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Mary Boleyn: Royal Mistress

Mary Boleyn was born c. 1499/1500 at Blickling hall, Norfolk, and died on July 19, 1543. She was the daughter of Thomas Boleyn, 1st Earl of Wiltshire and Lady Elizabeth Howard. She was the sister of the Queen of England, Anne Boleyn and George Boleyn, Lord Rochford.

Mary was a member of the Boleyn family which had a considerable influence during the reign of Henry VIII. Historians of her time claim she was Anne’s younger sister, but her children believed Mary was the older sister, as do most historians today.

Mary has often been called “The Mistress of Kings” because of her relations with Henry VIII of England and Francis I of France, who introduced her to Henry, who has been quoted as calling her, “The Great and Infamous Whore”.

Mary was married twice. Her first husband was William Carey, a wealthy courtier, on February 4, 1520; Henry VIII attended the wedding. Mary’s affair with Henry did not start until the next year. Sometime in 1521 Mary and Henry began their affair. The affair ended when Henry chose Mary’s younger sister Anne over her. Soon after the affair with Henry ended William Carey died.

Mary’s marriage to Sir William Carey resulted in the birth of two children. Her first born child was a daughter, Catherine Knolls, Lady Knolls in 1524 who was Maid-of-Honour to both Anne of Cleves and Catherine Howard, she married a Puritan, Sir Francis Knolls, Knight of the Garter, by whom she had issue. She later became Chief Lady of the Bedchamber to her cousin, Queen Elizabeth I. One of her daughters, Lattice Knolls, became the second wife of Robert Dudley, 1st Earl of Leicester, the favourite of Elizabeth I. Her second child with William Carey was Henry Carey, 1st Baron Hunsdon born 4 March 1526. He was ennobled by Queen Elizabeth I shortly after her coronation, and later made a Knight of the Garter. Both of Mary’s eldest two children are believed to have been fathered by Henry VIII, but because she was married at the time to her first husband, William Carey, Henry did not accept them as his.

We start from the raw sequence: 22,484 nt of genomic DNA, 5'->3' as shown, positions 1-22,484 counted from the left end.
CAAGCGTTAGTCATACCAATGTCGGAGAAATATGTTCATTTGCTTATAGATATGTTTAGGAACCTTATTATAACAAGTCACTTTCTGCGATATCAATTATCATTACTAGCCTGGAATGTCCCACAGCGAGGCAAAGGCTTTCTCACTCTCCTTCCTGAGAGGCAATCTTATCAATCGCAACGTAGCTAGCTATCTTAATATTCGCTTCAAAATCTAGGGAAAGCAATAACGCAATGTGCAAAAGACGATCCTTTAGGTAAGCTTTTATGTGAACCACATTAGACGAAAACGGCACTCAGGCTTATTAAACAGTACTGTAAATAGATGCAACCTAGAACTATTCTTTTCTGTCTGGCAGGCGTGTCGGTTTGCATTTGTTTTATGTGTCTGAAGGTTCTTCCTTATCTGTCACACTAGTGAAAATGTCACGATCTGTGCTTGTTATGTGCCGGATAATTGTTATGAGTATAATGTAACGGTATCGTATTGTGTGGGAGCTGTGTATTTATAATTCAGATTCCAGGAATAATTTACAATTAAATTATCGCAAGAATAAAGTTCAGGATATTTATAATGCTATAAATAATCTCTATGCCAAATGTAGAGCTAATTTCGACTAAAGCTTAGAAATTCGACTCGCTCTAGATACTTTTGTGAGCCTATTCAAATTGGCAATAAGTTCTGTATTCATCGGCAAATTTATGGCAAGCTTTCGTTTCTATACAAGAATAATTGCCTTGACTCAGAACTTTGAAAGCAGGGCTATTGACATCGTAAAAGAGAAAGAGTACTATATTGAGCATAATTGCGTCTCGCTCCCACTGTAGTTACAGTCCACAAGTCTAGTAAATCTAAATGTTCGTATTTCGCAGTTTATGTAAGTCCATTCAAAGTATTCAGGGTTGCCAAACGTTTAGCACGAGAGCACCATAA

It was not until just after the birth of her niece Elizabeth, later Queen Elizabeth I, that she married a soldier and childhood friend of hers, William Stafford. It is believed it was a love match due to the fact that his status was so far beneath hers and they were not as rich as the rest of her family. The marriage was kept secret until Mary became pregnant with her third child, Anne, named after her sister. After the marriage was revealed the Boleyn family disowned her, and she and William were banished from court. Mary’s marriage to William Stafford resulted in the birth of two children: Anne Stafford and Edward Stafford.

Mary’s financial situation became so desperate that she had to beg the King’s adviser Thomas Cromwell to speak to Henry and Anne on her behalf. But she had no answer from them. Mary asked Cromwell to speak to her father, her uncle, and her brother, but to no answer. It was Anne who relented, sending Mary a magnificent golden cup and some money, but still refusing to receive her at court. This partial reconciliation was the closest the two sisters attained. It is not believed that they met after Mary’s court exile.

Not much is known of what happened in May’s life between 1534 and Anne’s execution on May 19, 1536. She did not visit Anne or George while they were imprisoned in the tower of London. Mary and William remained social outcasts living in retirement at Rochford Hall in Essex, a property owned by the Boleyns.

After the execution of Anne, Mary’s mother left the royal court, dying alone two years later. Her father died the following year. After her parent’s death’s Mary inherited a lot of property in Essex. Mary lived out the rest of her days in obscurity, comfortably with her husband and four children. She died on July 19, 1543 at the age of 43 or 44.

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